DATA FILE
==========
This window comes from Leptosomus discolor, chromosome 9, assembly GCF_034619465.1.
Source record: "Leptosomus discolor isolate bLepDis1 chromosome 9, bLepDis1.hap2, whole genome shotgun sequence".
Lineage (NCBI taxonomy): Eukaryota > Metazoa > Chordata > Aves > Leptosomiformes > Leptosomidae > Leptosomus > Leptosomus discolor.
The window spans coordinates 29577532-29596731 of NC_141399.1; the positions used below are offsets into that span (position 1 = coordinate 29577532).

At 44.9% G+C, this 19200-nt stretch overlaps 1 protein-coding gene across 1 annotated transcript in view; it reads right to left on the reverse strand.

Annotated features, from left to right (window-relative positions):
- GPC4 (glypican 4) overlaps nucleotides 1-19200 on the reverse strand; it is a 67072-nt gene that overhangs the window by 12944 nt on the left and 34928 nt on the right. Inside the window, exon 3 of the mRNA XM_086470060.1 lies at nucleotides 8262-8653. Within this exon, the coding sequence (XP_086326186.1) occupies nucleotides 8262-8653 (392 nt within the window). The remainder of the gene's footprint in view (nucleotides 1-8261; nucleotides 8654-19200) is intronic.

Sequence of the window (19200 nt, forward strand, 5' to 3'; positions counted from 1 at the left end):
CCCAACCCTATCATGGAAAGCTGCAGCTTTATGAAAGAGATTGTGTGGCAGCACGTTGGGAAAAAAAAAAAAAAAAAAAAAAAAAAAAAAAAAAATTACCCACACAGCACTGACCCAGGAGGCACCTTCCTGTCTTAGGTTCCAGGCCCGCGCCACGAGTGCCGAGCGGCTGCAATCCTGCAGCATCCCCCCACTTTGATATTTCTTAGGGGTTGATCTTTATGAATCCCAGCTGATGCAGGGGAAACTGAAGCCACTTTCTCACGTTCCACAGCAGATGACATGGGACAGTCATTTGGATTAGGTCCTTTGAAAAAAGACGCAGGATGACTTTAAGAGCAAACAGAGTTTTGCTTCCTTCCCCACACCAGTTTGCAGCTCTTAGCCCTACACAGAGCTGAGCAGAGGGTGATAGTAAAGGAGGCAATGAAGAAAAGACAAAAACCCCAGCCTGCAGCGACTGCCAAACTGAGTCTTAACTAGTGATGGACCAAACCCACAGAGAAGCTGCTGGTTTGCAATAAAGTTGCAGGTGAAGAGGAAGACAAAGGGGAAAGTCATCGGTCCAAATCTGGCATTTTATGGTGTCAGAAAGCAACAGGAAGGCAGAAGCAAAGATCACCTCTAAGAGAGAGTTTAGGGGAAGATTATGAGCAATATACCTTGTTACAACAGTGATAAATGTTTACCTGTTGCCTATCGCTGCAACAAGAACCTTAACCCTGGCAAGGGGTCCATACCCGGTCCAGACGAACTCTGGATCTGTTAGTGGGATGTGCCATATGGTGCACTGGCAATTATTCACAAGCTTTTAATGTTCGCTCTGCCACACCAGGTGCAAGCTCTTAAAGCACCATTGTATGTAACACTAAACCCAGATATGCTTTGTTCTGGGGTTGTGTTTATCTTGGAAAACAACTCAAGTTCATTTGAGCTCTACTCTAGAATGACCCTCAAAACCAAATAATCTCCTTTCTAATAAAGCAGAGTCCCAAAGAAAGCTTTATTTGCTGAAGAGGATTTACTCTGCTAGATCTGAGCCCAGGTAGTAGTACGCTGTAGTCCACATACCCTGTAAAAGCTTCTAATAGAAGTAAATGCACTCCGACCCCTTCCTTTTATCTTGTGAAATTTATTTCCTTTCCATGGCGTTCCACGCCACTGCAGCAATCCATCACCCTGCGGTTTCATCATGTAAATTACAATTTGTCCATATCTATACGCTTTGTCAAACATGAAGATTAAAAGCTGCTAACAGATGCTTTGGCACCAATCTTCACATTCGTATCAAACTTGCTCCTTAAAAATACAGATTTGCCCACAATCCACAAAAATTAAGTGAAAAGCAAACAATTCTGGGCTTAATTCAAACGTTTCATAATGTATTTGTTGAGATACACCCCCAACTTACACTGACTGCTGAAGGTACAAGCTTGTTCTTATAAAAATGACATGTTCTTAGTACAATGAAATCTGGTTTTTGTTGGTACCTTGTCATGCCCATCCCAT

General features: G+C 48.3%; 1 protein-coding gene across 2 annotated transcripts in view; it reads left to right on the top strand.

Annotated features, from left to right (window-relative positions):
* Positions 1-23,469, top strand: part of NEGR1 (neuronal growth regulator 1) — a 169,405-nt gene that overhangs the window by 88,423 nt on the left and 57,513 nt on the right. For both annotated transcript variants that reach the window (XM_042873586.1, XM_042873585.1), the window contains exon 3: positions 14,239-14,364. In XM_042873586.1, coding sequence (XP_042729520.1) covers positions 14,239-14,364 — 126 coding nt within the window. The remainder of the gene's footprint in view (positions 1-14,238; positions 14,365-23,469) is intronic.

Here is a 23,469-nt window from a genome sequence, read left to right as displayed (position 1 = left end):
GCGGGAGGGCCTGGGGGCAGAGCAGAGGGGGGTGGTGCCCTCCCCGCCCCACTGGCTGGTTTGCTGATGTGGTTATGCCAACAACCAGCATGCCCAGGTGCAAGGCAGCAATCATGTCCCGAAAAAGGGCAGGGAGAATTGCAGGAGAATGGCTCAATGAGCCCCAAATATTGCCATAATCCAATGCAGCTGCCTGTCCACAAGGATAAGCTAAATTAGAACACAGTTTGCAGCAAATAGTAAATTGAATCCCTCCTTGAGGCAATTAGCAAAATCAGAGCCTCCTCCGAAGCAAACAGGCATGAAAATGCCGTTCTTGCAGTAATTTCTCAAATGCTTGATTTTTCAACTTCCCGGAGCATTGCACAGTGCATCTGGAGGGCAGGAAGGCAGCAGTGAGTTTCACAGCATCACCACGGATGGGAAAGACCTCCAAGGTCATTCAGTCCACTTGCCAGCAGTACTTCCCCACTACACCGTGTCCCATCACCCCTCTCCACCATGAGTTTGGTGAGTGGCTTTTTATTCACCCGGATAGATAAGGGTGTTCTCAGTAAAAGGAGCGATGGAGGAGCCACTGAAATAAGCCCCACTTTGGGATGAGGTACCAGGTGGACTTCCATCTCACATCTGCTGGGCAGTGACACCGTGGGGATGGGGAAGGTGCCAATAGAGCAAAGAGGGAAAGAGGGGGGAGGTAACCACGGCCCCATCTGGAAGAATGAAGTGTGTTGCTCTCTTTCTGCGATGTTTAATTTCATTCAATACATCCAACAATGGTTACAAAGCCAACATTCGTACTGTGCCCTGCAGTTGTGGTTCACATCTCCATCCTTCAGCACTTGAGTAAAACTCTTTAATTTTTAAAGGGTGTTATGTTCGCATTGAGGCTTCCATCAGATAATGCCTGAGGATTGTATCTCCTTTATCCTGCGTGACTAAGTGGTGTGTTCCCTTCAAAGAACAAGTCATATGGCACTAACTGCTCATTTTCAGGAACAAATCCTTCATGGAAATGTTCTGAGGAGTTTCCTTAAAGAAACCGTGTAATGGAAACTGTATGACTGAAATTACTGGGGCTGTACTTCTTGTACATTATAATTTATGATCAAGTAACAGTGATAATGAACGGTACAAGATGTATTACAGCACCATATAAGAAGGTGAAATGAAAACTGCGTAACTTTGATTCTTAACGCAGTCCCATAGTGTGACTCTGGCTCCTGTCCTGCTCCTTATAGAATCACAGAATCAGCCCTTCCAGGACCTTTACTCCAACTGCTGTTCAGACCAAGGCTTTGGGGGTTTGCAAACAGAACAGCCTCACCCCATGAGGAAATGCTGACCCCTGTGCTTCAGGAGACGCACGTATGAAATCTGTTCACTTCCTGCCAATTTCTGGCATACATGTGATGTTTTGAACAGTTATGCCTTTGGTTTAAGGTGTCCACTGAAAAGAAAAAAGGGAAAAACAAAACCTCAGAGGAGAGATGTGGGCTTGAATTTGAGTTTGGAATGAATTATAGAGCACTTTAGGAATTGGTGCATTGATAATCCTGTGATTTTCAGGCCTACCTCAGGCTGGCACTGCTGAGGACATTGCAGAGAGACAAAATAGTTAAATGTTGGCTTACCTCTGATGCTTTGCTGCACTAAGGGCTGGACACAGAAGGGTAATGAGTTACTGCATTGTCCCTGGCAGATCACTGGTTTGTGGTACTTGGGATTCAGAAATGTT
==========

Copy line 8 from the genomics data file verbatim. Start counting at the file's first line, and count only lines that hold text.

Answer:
Sequence of the window (19200 nt, forward strand, 5' to 3'; positions counted from 1 at the left end):